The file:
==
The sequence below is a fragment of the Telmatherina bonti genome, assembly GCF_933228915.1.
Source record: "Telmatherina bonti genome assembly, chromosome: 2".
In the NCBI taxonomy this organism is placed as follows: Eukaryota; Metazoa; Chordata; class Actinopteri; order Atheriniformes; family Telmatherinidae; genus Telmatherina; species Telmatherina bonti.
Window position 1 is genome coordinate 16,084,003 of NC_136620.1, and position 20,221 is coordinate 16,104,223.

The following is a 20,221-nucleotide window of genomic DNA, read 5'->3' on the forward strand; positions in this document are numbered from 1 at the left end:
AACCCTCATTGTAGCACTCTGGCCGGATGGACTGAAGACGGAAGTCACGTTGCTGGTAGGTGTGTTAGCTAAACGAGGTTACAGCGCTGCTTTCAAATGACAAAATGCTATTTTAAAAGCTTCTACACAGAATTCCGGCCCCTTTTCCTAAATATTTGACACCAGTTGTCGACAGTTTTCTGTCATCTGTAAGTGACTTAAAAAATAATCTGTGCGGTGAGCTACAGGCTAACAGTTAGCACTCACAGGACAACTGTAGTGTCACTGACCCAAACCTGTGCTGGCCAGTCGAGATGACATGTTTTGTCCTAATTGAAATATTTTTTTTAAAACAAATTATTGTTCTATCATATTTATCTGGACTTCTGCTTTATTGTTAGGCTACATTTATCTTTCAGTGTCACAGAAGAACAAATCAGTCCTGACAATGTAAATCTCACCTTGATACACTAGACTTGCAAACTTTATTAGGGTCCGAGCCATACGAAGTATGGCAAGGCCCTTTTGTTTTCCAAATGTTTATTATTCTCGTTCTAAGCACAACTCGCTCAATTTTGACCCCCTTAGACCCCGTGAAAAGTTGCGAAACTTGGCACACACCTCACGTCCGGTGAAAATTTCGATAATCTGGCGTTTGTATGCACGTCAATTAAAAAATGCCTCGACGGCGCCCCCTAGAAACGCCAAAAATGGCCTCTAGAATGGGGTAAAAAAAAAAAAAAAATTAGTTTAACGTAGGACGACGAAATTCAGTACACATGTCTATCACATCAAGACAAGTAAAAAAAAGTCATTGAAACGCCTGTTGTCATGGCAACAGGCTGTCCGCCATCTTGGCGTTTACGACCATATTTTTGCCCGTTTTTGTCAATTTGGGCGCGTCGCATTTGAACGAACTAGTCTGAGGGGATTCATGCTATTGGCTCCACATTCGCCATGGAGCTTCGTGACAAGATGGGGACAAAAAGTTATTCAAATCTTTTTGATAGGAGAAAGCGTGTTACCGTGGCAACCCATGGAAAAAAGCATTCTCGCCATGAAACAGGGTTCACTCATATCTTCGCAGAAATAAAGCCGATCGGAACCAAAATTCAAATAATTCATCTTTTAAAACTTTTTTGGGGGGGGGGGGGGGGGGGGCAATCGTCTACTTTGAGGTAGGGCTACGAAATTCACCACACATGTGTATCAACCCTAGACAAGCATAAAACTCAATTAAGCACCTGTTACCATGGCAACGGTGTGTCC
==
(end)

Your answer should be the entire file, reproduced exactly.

The sequence below is a fragment of the Telmatherina bonti genome, assembly GCF_933228915.1.
Source record: "Telmatherina bonti genome assembly, chromosome: 2".
In the NCBI taxonomy this organism is placed as follows: Eukaryota; Metazoa; Chordata; class Actinopteri; order Atheriniformes; family Telmatherinidae; genus Telmatherina; species Telmatherina bonti.
Window position 1 is genome coordinate 16,084,003 of NC_136620.1, and position 20,221 is coordinate 16,104,223.

The following is a 20,221-nucleotide window of genomic DNA, read 5'->3' on the forward strand; positions in this document are numbered from 1 at the left end:
AACCCTCATTGTAGCACTCTGGCCGGATGGACTGAAGACGGAAGTCACGTTGCTGGTAGGTGTGTTAGCTAAACGAGGTTACAGCGCTGCTTTCAAATGACAAAATGCTATTTTAAAAGCTTCTACACAGAATTCCGGCCCCTTTTCCTAAATATTTGACACCAGTTGTCGACAGTTTTCTGTCATCTGTAAGTGACTTAAAAAATAATCTGTGCGGTGAGCTACAGGCTAACAGTTAGCACTCACAGGACAACTGTAGTGTCACTGACCCAAACCTGTGCTGGCCAGTCGAGATGACATGTTTTGTCCTAATTGAAATATTTTTTTTAAAACAAATTATTGTTCTATCATATTTATCTGGACTTCTGCTTTATTGTTAGGCTACATTTATCTTTCAGTGTCACAGAAGAACAAATCAGTCCTGACAATGTAAATCTCACCTTGATACACTAGACTTGCAAACTTTATTAGGGTCCGAGCCATACGAAGTATGGCAAGGCCCTTTTGTTTTCCAAATGTTTATTATTCTCGTTCTAAGCACAACTCGCTCAATTTTGACCCCCTTAGACCCCGTGAAAAGTTGCGAAACTTGGCACACACCTCACGTCCGGTGAAAATTTCGATAATCTGGCGTTTGTATGCACGTCAATTAAAAAATGCCTCGACGGCGCCCCCTAGAAACGCCAAAAATGGCCTCTAGAATGGGGTAAAAAAAAAAAAAAAATTAGTTTAACGTAGGACGACGAAATTCAGTACACATGTCTATCACATCAAGACAAGTAAAAAAAAGTCATTGAAACGCCTGTTGTCATGGCAACAGGCTGTCCGCCATCTTGGCGTTTACGACCATATTTTTGCCCGTTTTTGTCAATTTGGGCGCGTCGCATTTGAACGAACTAGTCTGAGGGGATTCATGCTATTGGCTCCACATTCGCCATGGAGCTTCGTGACAAGATGGGGACAAAAAGTTATTCAAATCTTTTTGATAGGAGAAAGCGTGTTACCGTGGCAACCCATGGAAAAAAGCATTCTCGCCATGAAACAGGGTTCACTCATATCTTCGCAGAAATAAAGCCGATCGGAACCAAAATTCAAATAATTCATCTTTTAAAACTTTTTTGGGGGGGGGGGGGGGGGGGGCAATCGTCTACTTTGAGGTAGGGCTACGAAATTCACCACACATGTGTATCAACCCTAGACAAGCATAAAACTCAATTAAGCACCTGTTACCATGGCAACGGTGTGTCC